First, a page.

I continue to discover fabulous new artists - to me - by the score. One I have been made aware of in recent months is the Dutch watercolour painter Gerard Hendriks. Gerard is very well-known in Europe and has an enormous following. Although I subscribe to magazines like The Artist, and previously Leisure Painter and International Artist, I've never seen him mentioned, or many of the others, let alone featured. Why is this? Is it a language barrier or does it have deeper implications? Fortunately some changes are taking place and Gerard is highlighted in two of Robin Berrys 2011 books, including the `Compedium of Watercolour Tecniques' which I reviewed recently. Originally he painted in a very `photorealistic' manner in other mediums but gradually moved towards watercolour and his present highly impressionistic and vivid colourist style.
I came across Gerard on Facebook, an incredible source of fabulous artists and their paintings. He is truly prolific with a wide range of subject matter that includes Sports, Flowers, Still Lifes, Birds, Wildlife and Landscapes. I have seen many examples of his work and his use of colour, together with a loose and adventurous approach appeals to me very much. We are friends on Facebook and when I contacted him with the idea for this post he was most helpful.
Poppies - Gerards most recent painting 57cm x 76cm although I'm sure this has now been superceded
Gerard at work.
He also paints in a more conventional position
What many artists are interested in are the materials that top artists use. In Gerards case he favours Hahnemuhle Leonardo 600gsm (300lb) rough. The only immediate UK source I knew for this paper was Ken Bromley but then found after some digging that Great Art, Jacksons, the SAA, Heaton Cooper and Artdiscount, all sell it although it isn't exactly prominent on their websites, nor does it appear in either the Great Art or Jacksons catalogues, despite them featuring several other Hahnemuhle papers. Viktoria Prischedko also favours Leonardo. The only reason I can think for this is that, being 300lb, it is expensive and not really a sensible buy for most amateurs so sales are in a niche market. Jacksons are apparently discontinuing this paper and are offering it at a cut price while stocks last.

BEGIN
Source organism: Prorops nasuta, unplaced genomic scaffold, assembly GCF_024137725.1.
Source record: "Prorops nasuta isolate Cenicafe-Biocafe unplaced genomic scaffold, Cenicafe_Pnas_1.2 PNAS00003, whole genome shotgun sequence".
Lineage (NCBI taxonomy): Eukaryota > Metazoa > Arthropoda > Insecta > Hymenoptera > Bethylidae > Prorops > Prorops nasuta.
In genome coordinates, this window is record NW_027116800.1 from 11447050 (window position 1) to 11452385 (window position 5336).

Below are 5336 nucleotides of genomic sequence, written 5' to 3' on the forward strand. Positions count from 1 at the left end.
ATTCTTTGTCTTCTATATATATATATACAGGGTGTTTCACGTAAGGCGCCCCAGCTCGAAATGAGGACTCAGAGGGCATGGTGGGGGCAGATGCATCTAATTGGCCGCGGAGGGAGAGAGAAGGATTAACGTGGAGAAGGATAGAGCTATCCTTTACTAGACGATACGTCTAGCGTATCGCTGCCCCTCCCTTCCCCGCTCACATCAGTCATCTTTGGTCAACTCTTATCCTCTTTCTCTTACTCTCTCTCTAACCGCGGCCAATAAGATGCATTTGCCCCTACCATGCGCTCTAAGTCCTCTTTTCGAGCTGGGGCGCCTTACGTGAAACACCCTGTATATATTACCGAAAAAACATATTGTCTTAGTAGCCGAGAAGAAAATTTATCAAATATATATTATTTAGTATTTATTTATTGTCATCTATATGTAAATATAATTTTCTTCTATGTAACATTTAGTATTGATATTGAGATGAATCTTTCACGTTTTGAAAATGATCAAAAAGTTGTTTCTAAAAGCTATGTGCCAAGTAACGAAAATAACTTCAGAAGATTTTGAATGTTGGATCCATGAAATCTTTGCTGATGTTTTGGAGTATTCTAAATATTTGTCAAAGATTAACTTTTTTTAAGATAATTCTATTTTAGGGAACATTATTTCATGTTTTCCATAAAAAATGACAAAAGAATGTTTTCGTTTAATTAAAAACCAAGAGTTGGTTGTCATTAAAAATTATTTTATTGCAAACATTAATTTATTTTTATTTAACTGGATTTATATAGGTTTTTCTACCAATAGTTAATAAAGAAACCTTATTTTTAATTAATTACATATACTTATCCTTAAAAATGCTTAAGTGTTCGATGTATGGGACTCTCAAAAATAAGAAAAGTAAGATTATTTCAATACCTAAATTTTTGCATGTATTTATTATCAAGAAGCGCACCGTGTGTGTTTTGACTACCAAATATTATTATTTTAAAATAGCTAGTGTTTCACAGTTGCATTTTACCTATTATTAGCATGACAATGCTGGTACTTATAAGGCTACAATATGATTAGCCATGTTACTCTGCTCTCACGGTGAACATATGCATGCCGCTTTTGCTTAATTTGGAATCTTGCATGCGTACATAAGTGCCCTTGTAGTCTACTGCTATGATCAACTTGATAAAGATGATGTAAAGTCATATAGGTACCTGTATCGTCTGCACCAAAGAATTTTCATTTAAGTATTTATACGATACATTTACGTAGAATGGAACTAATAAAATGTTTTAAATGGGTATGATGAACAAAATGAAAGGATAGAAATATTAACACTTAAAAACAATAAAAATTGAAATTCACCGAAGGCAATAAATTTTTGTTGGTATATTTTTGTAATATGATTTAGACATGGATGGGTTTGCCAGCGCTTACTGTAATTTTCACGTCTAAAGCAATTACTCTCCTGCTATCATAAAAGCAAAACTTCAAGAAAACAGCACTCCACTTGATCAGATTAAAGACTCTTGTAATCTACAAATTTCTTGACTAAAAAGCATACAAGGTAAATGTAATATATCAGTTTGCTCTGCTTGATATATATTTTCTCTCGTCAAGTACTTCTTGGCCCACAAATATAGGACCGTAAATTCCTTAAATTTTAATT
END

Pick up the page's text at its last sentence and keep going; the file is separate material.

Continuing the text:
Gerard only uses tube paints, a mixture of Rembrandt and Old Holland both well-known Dutch makes.
Rembrandt appears to be the main one with some specific colours from Old Holland. His palette is : Alazarin Crimson, Karmijn (Carmine), Perm Kraplak (Permanent Alazarin), Cadmium Red Dark, Cadmium Red Light, Cobalt Violet (Old Holland), Quinacridone Rose, Permanent Red Violet, Cadmium Yellow Dark, Cadmium Yellow Light, Lemon Yellow, Gamboge (Old Holland), Yellow Ochre, Burnt Sienna, Burnt Umber, Blue/Green, Turquoise Blue, Cerulean Blue, Cobalt Blue, Ultramarine Deep, Prussian Blue, Neutral Tint, Ivory Black, Chinese White. That makes 23 colours but he only uses a limited number in each painting, depending upon subject. His basic palette is Permanent Kraplak (Alazarin), Cadmium Red, Cadmium Yellow Dark, Yellow Ochre, Cerulean Blue, Cobalt Blue and Prussian Blue.
As for brushes they are long handled Chinese brushes, which he imports from China, together with cheap flat varnish brushes 2cm and 5cm, several others of which he doesn't know the English name however here we are.
Gerard does most of his watercolours in the studio but also paints plein air. He says he has no big stack of sketchbooks but draws directly on the board with pencil b4 and "lets all the lines, also the wrong lines, stand on the board". He then begins the painting process, the dry paper sometimes upright, sometimes flat, using lots of water and pigment, splashing paint on and letting it drip off and always retaining the beautiful parts (happy accidents?) that occur. If necessary he uses nails, credit card, the back of a paintbrush or a pencil to draw or scratch in the wet paint, everything to obtain a good result. He admits he does all sorts of things that are supposedly `not allowed' but doesn't worry about that as he considers only two things matter, painting in a way you enjoy and obtaining a good artistic result. His ethos is that painting is an exciting adventure, a kind of safari behind the easel.
Now for some of his paintings.
This painting of the cheetah is actually acrylic all others watercolour
The above selection gives a good coverage of most of the subjects that Gerard paints. I have read that he `specializes' in wildlife, but flowers, still lifes and landscapes appear almost as frequently. I think them stunning.
If you are as taken by the above as I am then you can follow this up by visiting his website www.gerardhendriks.net/
where many more paintings are displayed, and also Youtube to view three demonstration videos. Just search on there for `Gerard Hendriks' videos. If you Google `Gerard Hendriks' lots more comes up.